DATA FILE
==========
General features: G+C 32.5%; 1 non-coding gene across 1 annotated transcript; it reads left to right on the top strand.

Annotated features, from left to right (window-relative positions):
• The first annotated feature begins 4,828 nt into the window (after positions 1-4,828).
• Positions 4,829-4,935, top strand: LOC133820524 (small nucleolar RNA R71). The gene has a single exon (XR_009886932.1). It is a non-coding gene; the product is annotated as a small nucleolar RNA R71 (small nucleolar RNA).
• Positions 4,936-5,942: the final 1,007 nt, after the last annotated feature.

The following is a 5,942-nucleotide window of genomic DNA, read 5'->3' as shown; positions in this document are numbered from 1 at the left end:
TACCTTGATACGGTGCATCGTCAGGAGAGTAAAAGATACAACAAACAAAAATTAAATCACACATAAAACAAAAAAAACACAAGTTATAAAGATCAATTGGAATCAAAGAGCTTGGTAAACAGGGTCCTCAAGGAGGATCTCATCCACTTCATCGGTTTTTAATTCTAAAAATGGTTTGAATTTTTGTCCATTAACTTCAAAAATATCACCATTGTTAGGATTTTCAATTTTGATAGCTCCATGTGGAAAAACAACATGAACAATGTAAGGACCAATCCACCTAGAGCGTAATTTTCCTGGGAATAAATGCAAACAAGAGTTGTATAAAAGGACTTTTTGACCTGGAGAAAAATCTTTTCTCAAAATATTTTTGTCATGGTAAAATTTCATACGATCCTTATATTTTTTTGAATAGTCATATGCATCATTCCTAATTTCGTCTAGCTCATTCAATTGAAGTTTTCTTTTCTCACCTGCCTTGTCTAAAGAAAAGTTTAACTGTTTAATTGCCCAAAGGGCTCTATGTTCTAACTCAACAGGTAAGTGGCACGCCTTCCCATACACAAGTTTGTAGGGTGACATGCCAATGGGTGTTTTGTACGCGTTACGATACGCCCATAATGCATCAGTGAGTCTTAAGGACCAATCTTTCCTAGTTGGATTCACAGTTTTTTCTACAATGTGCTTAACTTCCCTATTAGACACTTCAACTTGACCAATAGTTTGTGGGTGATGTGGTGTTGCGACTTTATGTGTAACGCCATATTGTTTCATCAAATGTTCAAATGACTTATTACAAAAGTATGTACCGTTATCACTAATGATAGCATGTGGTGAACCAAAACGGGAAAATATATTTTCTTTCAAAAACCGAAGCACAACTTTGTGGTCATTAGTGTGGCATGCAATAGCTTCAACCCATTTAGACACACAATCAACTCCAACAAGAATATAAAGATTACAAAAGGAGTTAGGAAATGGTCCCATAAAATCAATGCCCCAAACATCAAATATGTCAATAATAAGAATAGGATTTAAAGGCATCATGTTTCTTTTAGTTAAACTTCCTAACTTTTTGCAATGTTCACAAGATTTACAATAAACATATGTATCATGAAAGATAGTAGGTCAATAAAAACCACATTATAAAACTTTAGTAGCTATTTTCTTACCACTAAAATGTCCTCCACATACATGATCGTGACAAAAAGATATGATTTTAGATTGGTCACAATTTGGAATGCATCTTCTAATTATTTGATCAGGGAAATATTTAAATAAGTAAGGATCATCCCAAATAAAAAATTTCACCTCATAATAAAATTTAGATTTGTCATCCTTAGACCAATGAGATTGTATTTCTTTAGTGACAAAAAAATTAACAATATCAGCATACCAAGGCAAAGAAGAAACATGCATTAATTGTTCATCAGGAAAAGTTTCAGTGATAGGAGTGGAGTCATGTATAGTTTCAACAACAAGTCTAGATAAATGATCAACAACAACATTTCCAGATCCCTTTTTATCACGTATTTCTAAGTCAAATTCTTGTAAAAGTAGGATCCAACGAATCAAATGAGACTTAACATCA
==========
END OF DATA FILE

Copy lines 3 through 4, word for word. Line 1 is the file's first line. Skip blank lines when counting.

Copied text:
• The first annotated feature begins 4,828 nt into the window (after positions 1-4,828).
• Positions 4,829-4,935, top strand: LOC133820524 (small nucleolar RNA R71). The gene has a single exon (XR_009886932.1). It is a non-coding gene; the product is annotated as a small nucleolar RNA R71 (small nucleolar RNA).